Monday, April 18, 2011

Ode to the Hound dog

Easter weekend is only a few days away.  Many people will dust off the baskets, glaze up and the ham, and press their Easter dress in preparation for the day. More importantly, people will begin the tradition of dying hardboiled eggs in preparation of the “great Easter egg hunt”. Ok, so your family Easter egg hunt isn’t that grand to be given such a title, but it’s the one thing every child and parent looks forward to, which makes it a great tradition. So what better time than now to honor the breed of dogs best known for their tracking and hunting skills? I’m speaking of course of the Hound dog (and I don’t mean Elvis’ song).
 “Most hounds share the common ancestral trait of being used for hunting.  Some have acute scenting powers to follow a trail. Others demonstrate a phenomenal gift of stamina as they relentlessly run down quarry. “-
You may think you know a hound when you see one, but you’d be amazed at how many different dogs fall into the hound category.   The AKC recognizes 25 distinct breeds in the hound family.  Not only that, but hounds are also divided into further categories, such as sight hounds and scent hounds. 
Sight hounds, also known as gazehounds, hunt their quarry by using their exceptional sight rather than smell.  Their physical features give them a greater advantage.  Their long jaw and extended neck increases their ability to see long distances while their lean muscular body, deep chest, and long powerful legs allow them to be fast and agile to keep up with their prey.  Of course this definition makes you think of the Greyhound or Whippet, which are both sight hounds but not the only ones.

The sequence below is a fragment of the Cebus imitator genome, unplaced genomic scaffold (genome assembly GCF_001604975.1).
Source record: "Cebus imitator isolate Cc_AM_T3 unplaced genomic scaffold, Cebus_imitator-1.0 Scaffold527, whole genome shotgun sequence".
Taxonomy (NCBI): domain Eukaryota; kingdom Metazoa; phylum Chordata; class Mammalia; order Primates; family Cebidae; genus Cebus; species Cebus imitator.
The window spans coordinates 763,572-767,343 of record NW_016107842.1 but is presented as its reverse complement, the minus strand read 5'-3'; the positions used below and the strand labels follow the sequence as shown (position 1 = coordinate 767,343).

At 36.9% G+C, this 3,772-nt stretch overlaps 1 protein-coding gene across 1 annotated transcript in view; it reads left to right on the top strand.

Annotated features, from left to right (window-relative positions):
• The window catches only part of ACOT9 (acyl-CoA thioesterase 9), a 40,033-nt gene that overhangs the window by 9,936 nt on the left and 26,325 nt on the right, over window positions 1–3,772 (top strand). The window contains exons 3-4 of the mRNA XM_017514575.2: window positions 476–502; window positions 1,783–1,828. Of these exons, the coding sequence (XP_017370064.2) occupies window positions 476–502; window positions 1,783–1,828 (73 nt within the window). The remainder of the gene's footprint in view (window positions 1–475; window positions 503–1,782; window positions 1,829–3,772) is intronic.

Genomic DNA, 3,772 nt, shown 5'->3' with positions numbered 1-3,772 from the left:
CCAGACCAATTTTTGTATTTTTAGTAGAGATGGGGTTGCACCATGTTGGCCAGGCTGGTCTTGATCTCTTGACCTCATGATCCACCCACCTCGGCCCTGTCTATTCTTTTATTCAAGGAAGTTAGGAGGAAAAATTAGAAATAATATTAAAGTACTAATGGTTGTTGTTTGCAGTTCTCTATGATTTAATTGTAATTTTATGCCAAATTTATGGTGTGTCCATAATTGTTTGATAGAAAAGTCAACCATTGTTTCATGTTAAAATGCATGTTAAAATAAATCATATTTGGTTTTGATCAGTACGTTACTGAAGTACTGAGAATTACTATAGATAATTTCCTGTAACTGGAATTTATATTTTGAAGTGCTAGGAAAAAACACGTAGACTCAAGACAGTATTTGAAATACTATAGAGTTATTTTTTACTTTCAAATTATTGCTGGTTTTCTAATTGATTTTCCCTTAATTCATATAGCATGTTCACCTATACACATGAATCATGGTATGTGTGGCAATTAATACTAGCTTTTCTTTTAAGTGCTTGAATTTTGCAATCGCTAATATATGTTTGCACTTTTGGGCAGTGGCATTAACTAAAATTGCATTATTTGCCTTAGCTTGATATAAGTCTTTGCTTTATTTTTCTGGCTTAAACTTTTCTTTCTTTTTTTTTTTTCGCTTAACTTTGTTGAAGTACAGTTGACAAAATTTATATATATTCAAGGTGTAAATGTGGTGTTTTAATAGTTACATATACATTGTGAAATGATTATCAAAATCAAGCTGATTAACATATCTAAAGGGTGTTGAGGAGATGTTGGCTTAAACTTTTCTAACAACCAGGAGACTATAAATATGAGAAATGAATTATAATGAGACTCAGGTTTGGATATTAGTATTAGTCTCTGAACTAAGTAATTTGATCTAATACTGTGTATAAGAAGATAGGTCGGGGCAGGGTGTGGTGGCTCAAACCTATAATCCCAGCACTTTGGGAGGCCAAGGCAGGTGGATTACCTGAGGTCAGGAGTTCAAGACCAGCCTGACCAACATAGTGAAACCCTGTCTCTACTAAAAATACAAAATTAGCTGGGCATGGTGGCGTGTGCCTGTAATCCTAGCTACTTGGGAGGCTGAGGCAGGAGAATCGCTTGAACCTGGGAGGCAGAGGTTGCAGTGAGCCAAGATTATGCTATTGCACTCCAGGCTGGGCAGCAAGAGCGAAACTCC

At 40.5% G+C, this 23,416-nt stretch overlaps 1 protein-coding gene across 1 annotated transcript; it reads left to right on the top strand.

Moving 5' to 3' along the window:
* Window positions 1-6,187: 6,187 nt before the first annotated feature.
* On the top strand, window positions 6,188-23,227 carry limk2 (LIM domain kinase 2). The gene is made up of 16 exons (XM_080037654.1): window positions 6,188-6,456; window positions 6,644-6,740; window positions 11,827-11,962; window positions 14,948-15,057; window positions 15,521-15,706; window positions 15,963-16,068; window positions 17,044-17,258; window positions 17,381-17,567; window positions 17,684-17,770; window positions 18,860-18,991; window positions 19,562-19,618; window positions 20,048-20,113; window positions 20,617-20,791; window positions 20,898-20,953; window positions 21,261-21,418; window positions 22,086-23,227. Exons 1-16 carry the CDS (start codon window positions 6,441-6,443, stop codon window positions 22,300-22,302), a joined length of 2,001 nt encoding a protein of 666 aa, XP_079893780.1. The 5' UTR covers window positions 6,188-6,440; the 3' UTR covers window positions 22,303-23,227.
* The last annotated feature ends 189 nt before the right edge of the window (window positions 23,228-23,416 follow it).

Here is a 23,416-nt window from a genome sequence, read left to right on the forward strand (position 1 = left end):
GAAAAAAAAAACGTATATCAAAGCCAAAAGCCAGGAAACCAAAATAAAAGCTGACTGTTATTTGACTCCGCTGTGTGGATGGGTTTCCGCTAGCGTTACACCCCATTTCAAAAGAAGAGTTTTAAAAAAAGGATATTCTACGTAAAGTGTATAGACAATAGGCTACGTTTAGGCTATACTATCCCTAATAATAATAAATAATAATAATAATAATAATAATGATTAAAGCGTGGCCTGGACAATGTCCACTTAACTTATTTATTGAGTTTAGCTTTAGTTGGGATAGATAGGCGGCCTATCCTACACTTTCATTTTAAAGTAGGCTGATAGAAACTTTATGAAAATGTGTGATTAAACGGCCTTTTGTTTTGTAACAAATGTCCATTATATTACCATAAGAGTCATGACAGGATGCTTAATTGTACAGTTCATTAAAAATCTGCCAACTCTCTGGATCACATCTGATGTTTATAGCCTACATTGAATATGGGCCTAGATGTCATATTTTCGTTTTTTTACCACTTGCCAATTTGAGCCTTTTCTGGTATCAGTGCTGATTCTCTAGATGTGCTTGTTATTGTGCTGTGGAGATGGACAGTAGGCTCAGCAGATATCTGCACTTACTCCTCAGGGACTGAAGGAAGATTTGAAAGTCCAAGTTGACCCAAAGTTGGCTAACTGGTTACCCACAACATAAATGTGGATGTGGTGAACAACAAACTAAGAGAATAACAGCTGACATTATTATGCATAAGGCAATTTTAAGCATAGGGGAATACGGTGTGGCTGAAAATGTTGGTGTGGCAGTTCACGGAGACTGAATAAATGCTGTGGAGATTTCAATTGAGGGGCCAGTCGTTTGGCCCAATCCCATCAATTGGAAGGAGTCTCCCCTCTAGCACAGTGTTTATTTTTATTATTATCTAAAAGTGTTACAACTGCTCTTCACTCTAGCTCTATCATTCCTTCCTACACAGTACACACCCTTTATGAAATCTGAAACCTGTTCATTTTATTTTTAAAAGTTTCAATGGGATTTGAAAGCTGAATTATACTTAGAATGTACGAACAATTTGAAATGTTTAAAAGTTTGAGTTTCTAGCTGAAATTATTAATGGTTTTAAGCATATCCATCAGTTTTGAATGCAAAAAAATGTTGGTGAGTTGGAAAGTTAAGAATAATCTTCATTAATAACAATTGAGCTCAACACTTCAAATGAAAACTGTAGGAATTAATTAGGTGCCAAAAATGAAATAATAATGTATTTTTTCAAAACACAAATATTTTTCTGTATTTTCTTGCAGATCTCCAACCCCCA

Scent hounds hunt their quarry by following their scent.  These hounds do not need to have good eye sight, be fast or agile. They were built for endurance and can follow a scent for miles, even across running water.  Scent hounds have large noses (with deep, open nostrils) and loose moist lips which both help to pick up scent particles, while their long ears help them focus on their nose.  Naturally we think of Bloodhounds, Basset hounds, and Coon hounds which are just a few of many scent hounds.
Scent hounds are often used in police detection work, including investigations for our own Riverside Sheriff’s Department.  
Do you have a hound or might be thinking about getting one? Here is a list of local clubs and rescues to help you get involved and save a life.
Pharaoh Hound Club of America:
Orange Coast Rhodesian Ridgeback Club:
Inland Empire Hound Club:
For more breed specific clubs near you, visit and click on ‘Clubs’ tab.

Afghan Hound Club of America:
Basset Hound Rescue of Southern California:
Beagles and Buddies:
Mary S. Roberts Pet Adoption (formerly the Riverside Humane Society):
Riverside County Department of Animal Services:
Moreno Valley Animal Services:

For more rescue opportunities check out\

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